An attack can have devastating results. For individuals, this includes unauthorized purchases, the stealing of funds, or identify theft.
Moreover, phishing is often used to gain a foothold in corporate or governmental networks as a part of a larger attack, such as an advanced persistent threat (APT) event. In this latter scenario, employees are compromised in order to bypass security perimeters, distribute malware inside a closed environment, or gain privileged access to secured data.
An organization succumbing to such an attack typically sustains severe financial losses in addition to declining market share, reputation, and consumer trust. Depending on scope, a phishing attempt might escalate into a security incident from which a business will have a difficult time recovering.
The following illustrates a common phishing scam attempt:
Several things can occur by clicking the link. For example:
Email phishing is a numbers game. An attacker sending out thousands of fraudulent messages can net significant information and sums of money, even if only a small percentage of recipients fall for the scam. As seen above, there are some techniques attackers use to increase their success rates.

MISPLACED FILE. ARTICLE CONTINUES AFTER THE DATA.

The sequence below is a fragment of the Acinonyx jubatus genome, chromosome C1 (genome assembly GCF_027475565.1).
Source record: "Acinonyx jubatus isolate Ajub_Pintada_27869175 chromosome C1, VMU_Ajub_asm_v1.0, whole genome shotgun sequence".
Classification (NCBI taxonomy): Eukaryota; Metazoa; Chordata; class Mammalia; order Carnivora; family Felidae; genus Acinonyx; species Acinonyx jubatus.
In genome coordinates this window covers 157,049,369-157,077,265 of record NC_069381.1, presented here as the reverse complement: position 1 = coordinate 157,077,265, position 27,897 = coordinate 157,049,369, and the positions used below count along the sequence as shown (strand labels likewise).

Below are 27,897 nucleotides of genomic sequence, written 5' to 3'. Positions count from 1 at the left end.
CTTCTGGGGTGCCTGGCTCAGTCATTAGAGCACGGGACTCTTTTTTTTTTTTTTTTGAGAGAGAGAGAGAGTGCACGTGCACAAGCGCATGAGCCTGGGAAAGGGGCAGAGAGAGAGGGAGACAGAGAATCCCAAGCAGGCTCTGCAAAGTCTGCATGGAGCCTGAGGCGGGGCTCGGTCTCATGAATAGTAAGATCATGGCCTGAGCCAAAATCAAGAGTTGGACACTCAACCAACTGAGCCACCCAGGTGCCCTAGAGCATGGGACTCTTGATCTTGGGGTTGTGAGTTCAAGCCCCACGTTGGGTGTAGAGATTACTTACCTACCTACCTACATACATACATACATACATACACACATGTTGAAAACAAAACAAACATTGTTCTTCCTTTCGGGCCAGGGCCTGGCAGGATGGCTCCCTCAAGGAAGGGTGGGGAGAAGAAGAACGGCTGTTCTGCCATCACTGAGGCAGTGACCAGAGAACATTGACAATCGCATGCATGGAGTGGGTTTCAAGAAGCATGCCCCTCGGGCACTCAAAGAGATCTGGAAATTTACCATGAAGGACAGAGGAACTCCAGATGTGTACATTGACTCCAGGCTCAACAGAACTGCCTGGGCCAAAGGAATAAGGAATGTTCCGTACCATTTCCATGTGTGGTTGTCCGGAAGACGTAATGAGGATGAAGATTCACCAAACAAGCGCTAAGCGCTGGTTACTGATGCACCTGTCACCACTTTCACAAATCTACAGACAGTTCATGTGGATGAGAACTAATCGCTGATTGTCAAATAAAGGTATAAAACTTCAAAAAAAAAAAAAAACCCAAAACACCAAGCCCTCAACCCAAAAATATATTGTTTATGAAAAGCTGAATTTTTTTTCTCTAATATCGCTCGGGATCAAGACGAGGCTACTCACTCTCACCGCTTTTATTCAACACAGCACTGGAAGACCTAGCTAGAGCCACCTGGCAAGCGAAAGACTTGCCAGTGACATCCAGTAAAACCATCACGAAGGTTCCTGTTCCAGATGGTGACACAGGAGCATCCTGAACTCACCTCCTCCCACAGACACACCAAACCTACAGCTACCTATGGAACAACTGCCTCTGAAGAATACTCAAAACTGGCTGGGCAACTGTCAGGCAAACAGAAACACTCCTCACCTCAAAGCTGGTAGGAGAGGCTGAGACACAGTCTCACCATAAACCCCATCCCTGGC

For one, they will go to great lengths in designing phishing messages to mimic actual emails from a spoofed organization. Using the same phrasing, typefaces, logos, and signatures makes the messages appear legitimate.
In addition, attackers will usually try to push users into action by creating a sense of urgency. For example, as previously shown, an email could threaten account expiration and place the recipient on a timer. Applying such pressure causes the user to be less diligent and more prone to error.
Lastly, links inside messages resemble their legitimate counterparts, but typically have a misspelled domain name or extra subdomains. In the above example, the myuniversity.edu/renewal URL was changed to myuniversity.edurenewal.com. Similarities between the two addresses offer the impression of a secure link, making the recipient less aware that an attack is taking place.
Spear phishing targets a specific person or enterprise, as opposed to random application users. It’s a more in-depth version of phishing that requires special knowledge about an organization, including its power structure.
An attack might play out as follows:
By providing an attacker with valid login credentials, spear phishing is an effective method for executing the first stage of an APT.
Phishing attack protection requires steps be taken by both users and enterprises.
For users, vigilance is key. A spoofed message often contains subtle mistakes that expose its true identity. These can include spelling mistakes or changes to domain names, as seen in the earlier URL example. Users should also stop and think about why they’re even receiving such an email.
For enterprises, a number of steps can be taken to mitigate both phishing and spear phishing attacks:
Original Author: Imperva
Click here to follow the original link